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How do balloon payments work?

When you buy a car and choose to finance it, you have a few options to consider. These include over how many months you want to pay off the car, and whether you want it to be fully paid off at the end of this period, or if you’ll have a balloon/residual payment, which is a lump sum that is due at the end of your repayment period.
Barend Smit, Marketing Director of MotorHappy, a supplier of motor management solutions and car insurance options, uses the following example to explain how balloon/residual payments work: James is buying a new car for R350,000. He doesn’t have a deposit, so he’ll be financing the full amount. If the interest rate is 10% and the car is financed over 60 months with no balloon payment, James will need to pay around R7,531 a month.
“If James chooses to include a balloon payment in his financing, for example 30% (R105,000), then his monthly repayment would be lower, around R6,175. However, at the end of the five-year term, he would still need to settle his balloon payment,” says Smit.
If you opt for a balloon payment you can choose one of the following ways of settling it:

  1. Trading in your car for a newer model and using the amount you receive for your old car to settle the payment.
  2. Refinancing the payment with the bank so you can continue to pay it off.
  3. Using other savings you have to settle the payment.

“The advantage of including a balloon payment is that you lower your monthly costs, however you’ll end up paying more in interest over the life of the loan as the loan amount will not be decreasing as quickly,” cautions Smit.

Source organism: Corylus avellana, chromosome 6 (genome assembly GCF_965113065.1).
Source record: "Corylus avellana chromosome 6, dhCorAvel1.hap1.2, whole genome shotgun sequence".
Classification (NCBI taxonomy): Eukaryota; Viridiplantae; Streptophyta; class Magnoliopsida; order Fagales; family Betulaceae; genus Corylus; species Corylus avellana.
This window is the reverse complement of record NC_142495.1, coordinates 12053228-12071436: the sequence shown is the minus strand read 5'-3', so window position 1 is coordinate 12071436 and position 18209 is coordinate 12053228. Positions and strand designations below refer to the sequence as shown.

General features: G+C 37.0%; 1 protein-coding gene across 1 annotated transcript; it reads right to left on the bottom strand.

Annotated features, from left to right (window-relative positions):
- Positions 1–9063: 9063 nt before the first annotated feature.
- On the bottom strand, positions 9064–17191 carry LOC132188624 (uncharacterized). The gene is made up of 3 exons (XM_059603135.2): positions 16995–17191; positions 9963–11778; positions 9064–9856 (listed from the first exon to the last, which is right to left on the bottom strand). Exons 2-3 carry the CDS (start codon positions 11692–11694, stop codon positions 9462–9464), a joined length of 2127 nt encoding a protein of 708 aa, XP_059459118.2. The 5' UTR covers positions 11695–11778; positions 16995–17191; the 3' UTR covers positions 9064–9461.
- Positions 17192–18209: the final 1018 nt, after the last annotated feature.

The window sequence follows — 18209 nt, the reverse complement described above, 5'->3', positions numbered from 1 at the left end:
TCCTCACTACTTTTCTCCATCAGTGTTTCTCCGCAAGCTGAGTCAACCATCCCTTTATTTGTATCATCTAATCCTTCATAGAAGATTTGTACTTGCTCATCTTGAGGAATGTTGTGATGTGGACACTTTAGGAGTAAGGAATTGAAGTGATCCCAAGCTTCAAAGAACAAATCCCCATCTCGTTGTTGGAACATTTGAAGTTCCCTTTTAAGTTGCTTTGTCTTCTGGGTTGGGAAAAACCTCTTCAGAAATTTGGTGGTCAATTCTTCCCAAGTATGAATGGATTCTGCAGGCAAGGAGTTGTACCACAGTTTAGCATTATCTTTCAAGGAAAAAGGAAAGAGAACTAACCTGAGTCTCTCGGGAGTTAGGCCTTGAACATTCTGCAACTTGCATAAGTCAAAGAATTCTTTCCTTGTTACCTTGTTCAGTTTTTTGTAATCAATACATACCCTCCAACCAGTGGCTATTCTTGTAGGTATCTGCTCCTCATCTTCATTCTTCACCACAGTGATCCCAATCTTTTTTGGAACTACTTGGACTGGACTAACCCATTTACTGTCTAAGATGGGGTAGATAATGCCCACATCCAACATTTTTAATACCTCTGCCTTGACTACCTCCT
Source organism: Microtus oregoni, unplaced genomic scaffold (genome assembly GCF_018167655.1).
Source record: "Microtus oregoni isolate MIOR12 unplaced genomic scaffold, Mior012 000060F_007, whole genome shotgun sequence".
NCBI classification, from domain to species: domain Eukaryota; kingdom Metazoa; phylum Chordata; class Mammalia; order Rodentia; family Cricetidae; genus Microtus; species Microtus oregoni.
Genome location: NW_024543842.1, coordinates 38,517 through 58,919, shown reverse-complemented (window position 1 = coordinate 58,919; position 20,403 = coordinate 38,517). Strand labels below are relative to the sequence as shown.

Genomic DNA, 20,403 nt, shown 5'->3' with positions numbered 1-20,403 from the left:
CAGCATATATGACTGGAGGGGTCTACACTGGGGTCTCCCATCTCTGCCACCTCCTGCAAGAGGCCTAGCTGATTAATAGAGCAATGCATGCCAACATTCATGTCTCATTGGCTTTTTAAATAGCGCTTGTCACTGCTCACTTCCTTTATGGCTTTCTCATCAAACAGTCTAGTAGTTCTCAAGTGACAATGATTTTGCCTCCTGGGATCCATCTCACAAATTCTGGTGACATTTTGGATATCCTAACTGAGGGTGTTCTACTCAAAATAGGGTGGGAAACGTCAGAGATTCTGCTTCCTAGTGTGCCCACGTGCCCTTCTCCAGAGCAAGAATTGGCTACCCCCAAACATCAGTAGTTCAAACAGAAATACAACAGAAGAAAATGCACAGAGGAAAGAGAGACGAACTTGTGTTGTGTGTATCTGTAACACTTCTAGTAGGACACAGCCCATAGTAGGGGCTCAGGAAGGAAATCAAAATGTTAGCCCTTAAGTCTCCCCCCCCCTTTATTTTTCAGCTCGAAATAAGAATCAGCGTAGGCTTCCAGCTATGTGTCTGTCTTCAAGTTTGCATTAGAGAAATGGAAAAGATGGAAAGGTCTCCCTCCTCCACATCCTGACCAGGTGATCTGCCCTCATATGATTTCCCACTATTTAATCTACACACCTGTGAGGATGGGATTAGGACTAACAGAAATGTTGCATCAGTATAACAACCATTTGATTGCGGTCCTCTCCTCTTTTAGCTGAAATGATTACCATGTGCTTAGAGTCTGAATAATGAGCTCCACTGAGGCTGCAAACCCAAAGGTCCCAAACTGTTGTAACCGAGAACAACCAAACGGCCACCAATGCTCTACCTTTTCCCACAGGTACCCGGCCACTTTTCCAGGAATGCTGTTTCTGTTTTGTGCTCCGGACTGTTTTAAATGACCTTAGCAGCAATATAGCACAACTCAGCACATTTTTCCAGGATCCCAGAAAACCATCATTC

Decide on your budget before you get to the dealership, and don’t be seduced into those extras. “Remember, a car costs more than those monthly instalments – you need to factor in insurance, maintenance and fuel costs,” says Smit.
Don’t fall into the trap of purchasing some extras that you probably don’t need. If you have a tight budget, Smit says you should avoid extras like SatNav, sunroofs, in-car entertainment and fog lights.
Pay attention to the financing terms. It makes no sense to negotiate the price down, but then pay more long-term. If you’re buying a car through financing, shop around for a good loan. You can either take out a finance agreement that will result in your car being paid off at the end of the term (e.g. 60 or 72 months), or you can lower your monthly instalment by opting to have a balloon payment at the end of this period.
Before you commit to a new set of wheels, Smit points out just how important it is to do proper research. First, go online to check out any reviews on the make and model – not only in South Africa but all over the world. Ask your friends and family what they think of the car, but don’t forget to chat to a qualified professional too. Certified mechanics who are not affiliated to the dealership might be able to share some valuable information.
“Of course, a thorough test drive is also part of your research, and can usually be quite a fun experience!” says Smit. “Test drive more than one car, drive on the highway, drive on quiet suburban roads – even take passengers along for the drive.”
Also be aware of the car’s depreciation rate.
“Did you know that your car depreciates in value as soon as you drive it off the lot? Use an online calculator to check your car’s depreciation rate. This could be helpful when deciding between two similarly priced cars,” advises Smit. “If you’re cost-conscious, consider buying a good used car or demo model – that way someone else has absorbed the depreciation costs and you get to simply enjoy your car.”